Uses of stem cell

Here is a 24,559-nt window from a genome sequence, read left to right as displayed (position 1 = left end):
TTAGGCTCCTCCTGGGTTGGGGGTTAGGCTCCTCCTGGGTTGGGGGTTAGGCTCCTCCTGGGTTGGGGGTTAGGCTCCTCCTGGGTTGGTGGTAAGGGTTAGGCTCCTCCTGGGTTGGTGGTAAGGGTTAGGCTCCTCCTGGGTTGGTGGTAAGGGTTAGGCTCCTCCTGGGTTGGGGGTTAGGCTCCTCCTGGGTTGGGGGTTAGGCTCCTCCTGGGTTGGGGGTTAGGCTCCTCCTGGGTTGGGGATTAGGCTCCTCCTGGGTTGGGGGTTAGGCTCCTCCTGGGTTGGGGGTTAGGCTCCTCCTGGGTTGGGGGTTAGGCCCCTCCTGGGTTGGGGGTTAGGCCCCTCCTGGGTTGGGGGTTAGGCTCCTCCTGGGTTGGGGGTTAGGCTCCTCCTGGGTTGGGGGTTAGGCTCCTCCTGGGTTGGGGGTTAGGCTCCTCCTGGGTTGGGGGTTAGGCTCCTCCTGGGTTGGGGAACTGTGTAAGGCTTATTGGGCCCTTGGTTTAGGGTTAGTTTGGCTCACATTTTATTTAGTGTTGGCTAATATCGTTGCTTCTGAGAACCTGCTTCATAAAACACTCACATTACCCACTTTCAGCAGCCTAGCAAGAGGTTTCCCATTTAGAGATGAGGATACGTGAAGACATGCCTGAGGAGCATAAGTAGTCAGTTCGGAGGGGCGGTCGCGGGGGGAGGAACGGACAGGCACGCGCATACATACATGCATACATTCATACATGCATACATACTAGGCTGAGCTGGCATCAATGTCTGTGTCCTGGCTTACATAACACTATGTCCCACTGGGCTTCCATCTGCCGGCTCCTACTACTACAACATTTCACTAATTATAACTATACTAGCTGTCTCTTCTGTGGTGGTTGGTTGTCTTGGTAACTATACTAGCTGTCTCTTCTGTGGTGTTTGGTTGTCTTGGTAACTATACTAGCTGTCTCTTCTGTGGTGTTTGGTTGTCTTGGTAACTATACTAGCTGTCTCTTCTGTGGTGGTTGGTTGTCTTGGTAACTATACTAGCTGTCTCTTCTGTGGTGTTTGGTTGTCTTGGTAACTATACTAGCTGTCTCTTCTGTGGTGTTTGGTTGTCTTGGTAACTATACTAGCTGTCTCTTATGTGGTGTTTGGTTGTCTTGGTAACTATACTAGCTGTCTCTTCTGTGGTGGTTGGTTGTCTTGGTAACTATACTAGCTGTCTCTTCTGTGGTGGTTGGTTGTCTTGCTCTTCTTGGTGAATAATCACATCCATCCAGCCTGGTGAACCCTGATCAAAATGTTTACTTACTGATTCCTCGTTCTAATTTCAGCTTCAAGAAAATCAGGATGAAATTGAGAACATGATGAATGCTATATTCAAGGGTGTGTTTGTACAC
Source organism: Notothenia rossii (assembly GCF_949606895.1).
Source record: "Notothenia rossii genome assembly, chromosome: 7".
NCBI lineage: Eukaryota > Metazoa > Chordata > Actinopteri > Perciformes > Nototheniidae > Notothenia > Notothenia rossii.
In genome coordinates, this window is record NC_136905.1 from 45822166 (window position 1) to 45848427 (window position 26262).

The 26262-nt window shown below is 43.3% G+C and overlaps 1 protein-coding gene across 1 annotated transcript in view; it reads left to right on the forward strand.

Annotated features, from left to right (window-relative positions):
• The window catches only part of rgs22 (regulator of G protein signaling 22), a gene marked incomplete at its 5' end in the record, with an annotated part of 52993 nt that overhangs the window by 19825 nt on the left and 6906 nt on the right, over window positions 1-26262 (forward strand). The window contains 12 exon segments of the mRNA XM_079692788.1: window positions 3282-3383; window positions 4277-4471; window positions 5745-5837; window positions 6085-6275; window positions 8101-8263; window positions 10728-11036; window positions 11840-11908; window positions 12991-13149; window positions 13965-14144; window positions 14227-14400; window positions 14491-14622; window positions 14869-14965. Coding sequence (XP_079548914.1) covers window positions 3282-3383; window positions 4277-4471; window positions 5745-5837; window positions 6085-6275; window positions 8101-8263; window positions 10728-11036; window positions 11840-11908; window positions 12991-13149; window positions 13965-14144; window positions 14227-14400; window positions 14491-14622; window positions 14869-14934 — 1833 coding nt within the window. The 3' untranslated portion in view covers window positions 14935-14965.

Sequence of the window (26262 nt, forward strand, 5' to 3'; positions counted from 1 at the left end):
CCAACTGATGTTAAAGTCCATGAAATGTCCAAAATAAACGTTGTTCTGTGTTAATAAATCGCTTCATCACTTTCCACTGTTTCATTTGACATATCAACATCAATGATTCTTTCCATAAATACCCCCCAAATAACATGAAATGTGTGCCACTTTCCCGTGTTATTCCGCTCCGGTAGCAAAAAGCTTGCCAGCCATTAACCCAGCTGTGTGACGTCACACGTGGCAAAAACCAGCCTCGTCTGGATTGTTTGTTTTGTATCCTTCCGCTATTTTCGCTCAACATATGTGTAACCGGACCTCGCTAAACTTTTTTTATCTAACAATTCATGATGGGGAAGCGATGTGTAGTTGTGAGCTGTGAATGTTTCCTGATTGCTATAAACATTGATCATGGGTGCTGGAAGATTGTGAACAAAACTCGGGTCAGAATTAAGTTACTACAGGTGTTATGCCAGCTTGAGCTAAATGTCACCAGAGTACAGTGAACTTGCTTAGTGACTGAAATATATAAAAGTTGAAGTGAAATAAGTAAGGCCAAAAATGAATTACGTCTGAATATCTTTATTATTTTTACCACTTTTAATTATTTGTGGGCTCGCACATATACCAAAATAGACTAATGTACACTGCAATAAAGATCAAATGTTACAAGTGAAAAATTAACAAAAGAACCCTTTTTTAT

Stem cells themselves do not serve any single purpose but are important for several reasons. First, with the right stimulation, many stem cells can take on the role of any type of cell, and they can regenerate damaged tissue, under the right conditions. This potential could save lives or repair wounds and tissue damage in people after an illness or injury. Scientists see many possible uses for stem cells. Tissue regeneration Tissue regeneration is probably the most important use of stem cells. Until now, a person who needed a new kidney, for example, had to wait for a donor and then undergo a transplant. There is a shortage of donor organs but, by instructing stem cells to differentiate in a certain way, scientists could use them to grow a specific tissue type or organ. As an example, doctors have already used stem cells from just beneath the skin's surface to make new skin tissue. They can then repair a severe burn or another injury by grafting this tissue onto the damaged skin, and new skin will grow back. Cardiovascular disease treatment In 2013, a team of researchers from Massachusetts General Hospital reported in PNAS Early Editionthat they had created blood vessels in laboratory mice, using human stem cells. Within 2 weeks of implanting the stem cells, networks of blood-perfused vessels had formed. The quality of these new blood vessels was as good as the nearby natural ones. The authors hoped that this type of technique could eventually help to treat people with cardiovascular and vascular diseases. Brain disease treatment Doctors may one day be able to use replacement cells and tissues to treat brain diseases, such as Parkinson's and Alzheimer's. In Parkinson's, for example, damage to brain cells leads to uncontrolled muscle movements. Scientists could use stem cells to replenish the damaged brain tissue. This could bring back the specialized brain cells that stop the uncontrolled muscle movements. Researchers have already tried differentiating embryonic stem cells into these types of cells, so treatments are promising. Cell deficiency therapy Scientists hope one day to be able to develop healthy heart cells in a laboratory that they can transplant into people with heart disease. These new cells could repair heart damage by repopulating the heart with healthy tissue. Similarly, people with type I diabetes could receive pancreatic cells to replace the insulin-producing cells that their own immune systems have lost or destroyed. The only current therapy is a pancreatic transplant, and very few pancreases are available for transplant. Blood disease treatments Doctors now routinely use adult hematopoietic stem cells to treat diseases, such as leukemia, sickle cell anemia, and other immunodeficiency problems. Hematopoietic stem cells occur in blood and bone marrow and can produce all blood cell types, including red blood cells that carry oxygen and white blood cells that fight disease. Donating or harvesting stem cells People can donate stem cells to help a loved one, or possibly for their own use in the future. Donations can come from the following sources: Bone marrow: These cells are taken under a general anesthetic, usually from the hip or pelvic bone. Technicians then isolate the stem cells from the bone marrow for storage or donation. Peripheral stem cells: A person receives several injections that cause their bone marrow to release stem cells into the blood. Next, blood is removed from the body, a machine separates out the stem cells, and doctors return the blood to the body. Umbilical cord blood: Stem cells can be harvested from the umbilical cord after delivery, with no harm to the baby. Some people donate the cord blood, and others store it. This harvesting of stem cells can be expensive, but the advantages for future needs include: the stem cells are easily accessible less chance of transplanted tissue being rejected if it comes from the recipient's own body content source